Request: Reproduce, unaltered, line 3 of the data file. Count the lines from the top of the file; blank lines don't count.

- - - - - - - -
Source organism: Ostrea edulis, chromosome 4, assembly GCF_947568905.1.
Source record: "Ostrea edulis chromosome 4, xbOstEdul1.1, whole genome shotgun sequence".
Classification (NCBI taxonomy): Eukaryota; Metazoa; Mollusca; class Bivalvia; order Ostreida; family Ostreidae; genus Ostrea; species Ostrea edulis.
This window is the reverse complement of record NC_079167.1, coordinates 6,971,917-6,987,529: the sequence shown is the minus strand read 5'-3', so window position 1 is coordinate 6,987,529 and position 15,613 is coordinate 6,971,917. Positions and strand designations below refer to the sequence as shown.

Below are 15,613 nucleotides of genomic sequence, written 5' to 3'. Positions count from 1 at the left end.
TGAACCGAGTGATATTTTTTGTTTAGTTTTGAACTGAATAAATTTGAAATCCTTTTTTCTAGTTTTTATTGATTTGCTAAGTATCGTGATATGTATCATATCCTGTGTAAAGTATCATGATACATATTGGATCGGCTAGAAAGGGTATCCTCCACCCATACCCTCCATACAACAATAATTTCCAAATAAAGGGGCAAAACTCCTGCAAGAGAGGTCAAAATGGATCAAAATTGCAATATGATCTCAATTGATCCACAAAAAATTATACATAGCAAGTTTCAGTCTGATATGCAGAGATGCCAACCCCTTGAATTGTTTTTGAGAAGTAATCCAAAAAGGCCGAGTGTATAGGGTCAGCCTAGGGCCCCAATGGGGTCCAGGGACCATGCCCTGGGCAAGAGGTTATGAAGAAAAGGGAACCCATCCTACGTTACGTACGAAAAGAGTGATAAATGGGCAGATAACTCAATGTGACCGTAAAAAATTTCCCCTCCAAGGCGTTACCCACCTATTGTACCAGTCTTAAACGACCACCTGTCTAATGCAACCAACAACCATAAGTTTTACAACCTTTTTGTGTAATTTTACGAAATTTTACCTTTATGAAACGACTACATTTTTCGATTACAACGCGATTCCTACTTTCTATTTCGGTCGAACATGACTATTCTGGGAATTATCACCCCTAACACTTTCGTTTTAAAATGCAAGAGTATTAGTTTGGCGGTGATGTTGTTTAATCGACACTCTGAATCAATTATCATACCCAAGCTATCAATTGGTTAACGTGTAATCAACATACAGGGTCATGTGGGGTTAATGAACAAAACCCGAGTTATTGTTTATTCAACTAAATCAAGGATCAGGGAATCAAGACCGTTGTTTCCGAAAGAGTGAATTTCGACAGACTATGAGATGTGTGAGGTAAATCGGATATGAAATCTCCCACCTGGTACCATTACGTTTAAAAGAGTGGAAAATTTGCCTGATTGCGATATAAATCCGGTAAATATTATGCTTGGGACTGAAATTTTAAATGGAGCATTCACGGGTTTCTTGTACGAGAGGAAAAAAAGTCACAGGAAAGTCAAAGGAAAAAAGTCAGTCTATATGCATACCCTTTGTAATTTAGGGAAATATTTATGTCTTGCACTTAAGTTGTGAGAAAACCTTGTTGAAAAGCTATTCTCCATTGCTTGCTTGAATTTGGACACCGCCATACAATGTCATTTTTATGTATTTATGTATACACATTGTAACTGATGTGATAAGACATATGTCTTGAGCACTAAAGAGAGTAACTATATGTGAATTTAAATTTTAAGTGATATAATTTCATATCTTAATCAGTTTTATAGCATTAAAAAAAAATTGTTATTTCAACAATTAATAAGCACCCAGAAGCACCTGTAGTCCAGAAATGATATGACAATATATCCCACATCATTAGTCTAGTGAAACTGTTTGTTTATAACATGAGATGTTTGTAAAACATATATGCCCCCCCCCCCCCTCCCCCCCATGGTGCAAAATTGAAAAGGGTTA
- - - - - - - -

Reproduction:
Classification (NCBI taxonomy): Eukaryota; Metazoa; Mollusca; class Bivalvia; order Ostreida; family Ostreidae; genus Ostrea; species Ostrea edulis.